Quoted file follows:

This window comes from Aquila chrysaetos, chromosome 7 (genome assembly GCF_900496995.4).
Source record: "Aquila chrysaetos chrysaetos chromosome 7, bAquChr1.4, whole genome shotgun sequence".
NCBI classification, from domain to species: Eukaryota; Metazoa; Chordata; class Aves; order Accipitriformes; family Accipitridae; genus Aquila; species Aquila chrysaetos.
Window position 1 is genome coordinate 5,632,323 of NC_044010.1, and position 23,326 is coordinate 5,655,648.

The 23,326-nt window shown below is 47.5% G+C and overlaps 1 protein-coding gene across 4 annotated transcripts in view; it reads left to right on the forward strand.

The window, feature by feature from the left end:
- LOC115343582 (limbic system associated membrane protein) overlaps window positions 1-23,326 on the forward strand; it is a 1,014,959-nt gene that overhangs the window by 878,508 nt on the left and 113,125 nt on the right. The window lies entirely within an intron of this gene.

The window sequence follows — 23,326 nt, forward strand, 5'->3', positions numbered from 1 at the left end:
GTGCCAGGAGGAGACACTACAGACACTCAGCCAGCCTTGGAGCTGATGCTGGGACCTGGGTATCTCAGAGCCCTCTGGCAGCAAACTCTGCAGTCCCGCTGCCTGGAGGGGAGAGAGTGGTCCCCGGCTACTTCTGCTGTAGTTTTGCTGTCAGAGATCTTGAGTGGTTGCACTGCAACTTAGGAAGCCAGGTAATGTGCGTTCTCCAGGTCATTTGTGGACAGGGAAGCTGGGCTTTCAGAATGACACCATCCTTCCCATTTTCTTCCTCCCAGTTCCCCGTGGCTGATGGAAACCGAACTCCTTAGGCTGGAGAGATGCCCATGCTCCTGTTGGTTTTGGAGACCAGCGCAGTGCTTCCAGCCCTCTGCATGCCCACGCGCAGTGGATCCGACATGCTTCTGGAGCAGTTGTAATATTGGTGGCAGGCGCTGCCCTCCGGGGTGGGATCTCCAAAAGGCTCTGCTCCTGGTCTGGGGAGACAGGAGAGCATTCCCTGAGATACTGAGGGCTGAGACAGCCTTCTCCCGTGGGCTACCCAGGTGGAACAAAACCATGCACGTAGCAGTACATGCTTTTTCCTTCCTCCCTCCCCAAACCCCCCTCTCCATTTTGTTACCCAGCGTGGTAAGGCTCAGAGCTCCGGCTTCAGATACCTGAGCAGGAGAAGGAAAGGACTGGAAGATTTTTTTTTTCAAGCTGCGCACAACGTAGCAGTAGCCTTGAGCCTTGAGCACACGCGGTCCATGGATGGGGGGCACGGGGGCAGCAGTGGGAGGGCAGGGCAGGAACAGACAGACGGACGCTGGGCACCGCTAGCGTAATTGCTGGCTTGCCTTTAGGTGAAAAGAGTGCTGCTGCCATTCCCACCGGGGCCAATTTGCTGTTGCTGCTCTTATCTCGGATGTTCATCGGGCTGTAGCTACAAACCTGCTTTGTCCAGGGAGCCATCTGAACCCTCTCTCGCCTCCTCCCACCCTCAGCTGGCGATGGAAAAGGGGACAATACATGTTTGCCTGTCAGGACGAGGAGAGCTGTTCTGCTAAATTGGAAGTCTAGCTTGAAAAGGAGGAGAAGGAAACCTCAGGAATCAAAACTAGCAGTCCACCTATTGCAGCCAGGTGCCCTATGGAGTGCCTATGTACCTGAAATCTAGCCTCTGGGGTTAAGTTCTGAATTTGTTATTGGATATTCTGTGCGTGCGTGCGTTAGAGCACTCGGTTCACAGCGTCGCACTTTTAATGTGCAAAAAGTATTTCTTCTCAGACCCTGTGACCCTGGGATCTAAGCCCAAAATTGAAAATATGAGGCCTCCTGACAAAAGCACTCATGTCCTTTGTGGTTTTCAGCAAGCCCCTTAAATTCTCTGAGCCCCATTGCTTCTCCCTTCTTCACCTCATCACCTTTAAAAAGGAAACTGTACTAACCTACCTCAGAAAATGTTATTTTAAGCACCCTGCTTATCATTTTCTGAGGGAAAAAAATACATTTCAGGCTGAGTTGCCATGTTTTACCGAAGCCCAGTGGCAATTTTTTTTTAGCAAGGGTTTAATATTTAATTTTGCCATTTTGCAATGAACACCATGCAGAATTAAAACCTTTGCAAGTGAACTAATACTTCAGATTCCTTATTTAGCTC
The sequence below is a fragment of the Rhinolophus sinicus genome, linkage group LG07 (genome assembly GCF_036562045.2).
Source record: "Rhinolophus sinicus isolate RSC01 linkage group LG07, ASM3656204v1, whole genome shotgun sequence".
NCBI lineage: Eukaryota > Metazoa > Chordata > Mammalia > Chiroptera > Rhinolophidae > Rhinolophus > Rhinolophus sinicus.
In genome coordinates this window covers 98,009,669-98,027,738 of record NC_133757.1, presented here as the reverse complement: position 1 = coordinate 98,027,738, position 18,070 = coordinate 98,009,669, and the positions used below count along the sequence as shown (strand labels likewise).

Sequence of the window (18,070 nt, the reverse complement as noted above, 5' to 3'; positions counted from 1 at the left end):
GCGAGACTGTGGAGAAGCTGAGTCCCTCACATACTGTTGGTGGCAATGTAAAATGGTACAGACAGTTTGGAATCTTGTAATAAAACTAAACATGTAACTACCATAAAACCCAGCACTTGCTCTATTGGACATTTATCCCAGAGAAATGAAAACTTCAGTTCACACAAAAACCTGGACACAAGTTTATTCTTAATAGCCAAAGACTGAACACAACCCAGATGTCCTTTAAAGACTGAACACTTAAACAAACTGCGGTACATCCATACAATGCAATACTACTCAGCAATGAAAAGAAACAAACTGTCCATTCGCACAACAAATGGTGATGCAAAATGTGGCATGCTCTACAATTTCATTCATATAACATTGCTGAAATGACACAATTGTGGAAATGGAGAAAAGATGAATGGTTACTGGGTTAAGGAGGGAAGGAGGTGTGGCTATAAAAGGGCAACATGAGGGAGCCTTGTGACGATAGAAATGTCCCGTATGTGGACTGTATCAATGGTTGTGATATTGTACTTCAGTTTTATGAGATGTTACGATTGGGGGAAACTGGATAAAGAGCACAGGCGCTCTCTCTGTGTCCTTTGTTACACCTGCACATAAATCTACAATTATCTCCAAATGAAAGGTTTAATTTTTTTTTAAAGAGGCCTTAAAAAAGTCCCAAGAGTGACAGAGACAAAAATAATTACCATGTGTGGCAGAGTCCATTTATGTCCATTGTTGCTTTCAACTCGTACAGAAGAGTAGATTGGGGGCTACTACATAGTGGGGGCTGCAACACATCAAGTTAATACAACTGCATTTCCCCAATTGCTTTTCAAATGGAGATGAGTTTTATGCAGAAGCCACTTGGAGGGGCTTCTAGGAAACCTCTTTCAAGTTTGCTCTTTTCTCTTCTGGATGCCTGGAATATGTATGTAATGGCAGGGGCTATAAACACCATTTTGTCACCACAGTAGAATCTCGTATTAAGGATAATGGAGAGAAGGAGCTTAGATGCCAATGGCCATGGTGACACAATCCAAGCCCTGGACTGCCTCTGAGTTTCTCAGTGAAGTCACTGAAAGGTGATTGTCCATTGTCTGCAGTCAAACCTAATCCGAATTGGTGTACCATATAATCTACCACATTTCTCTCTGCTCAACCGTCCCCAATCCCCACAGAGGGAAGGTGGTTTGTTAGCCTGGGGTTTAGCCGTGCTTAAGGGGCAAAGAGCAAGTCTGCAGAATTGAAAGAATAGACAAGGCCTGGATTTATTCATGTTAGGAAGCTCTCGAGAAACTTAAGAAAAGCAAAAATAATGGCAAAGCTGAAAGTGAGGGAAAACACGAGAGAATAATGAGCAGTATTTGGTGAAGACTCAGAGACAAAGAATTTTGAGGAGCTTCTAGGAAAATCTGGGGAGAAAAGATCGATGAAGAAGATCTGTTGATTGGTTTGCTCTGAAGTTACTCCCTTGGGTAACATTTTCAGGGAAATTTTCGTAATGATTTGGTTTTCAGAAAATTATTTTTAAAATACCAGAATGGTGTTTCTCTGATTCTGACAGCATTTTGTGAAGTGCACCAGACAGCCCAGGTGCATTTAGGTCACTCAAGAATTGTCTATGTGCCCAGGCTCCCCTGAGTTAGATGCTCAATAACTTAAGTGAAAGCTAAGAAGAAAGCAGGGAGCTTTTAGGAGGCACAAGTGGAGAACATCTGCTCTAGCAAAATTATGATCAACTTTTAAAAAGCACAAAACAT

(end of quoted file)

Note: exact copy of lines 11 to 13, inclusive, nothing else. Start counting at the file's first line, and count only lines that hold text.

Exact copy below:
Source record: "Rhinolophus sinicus isolate RSC01 linkage group LG07, ASM3656204v1, whole genome shotgun sequence".
NCBI lineage: Eukaryota > Metazoa > Chordata > Mammalia > Chiroptera > Rhinolophidae > Rhinolophus > Rhinolophus sinicus.
In genome coordinates this window covers 98,009,669-98,027,738 of record NC_133757.1, presented here as the reverse complement: position 1 = coordinate 98,027,738, position 18,070 = coordinate 98,009,669, and the positions used below count along the sequence as shown (strand labels likewise).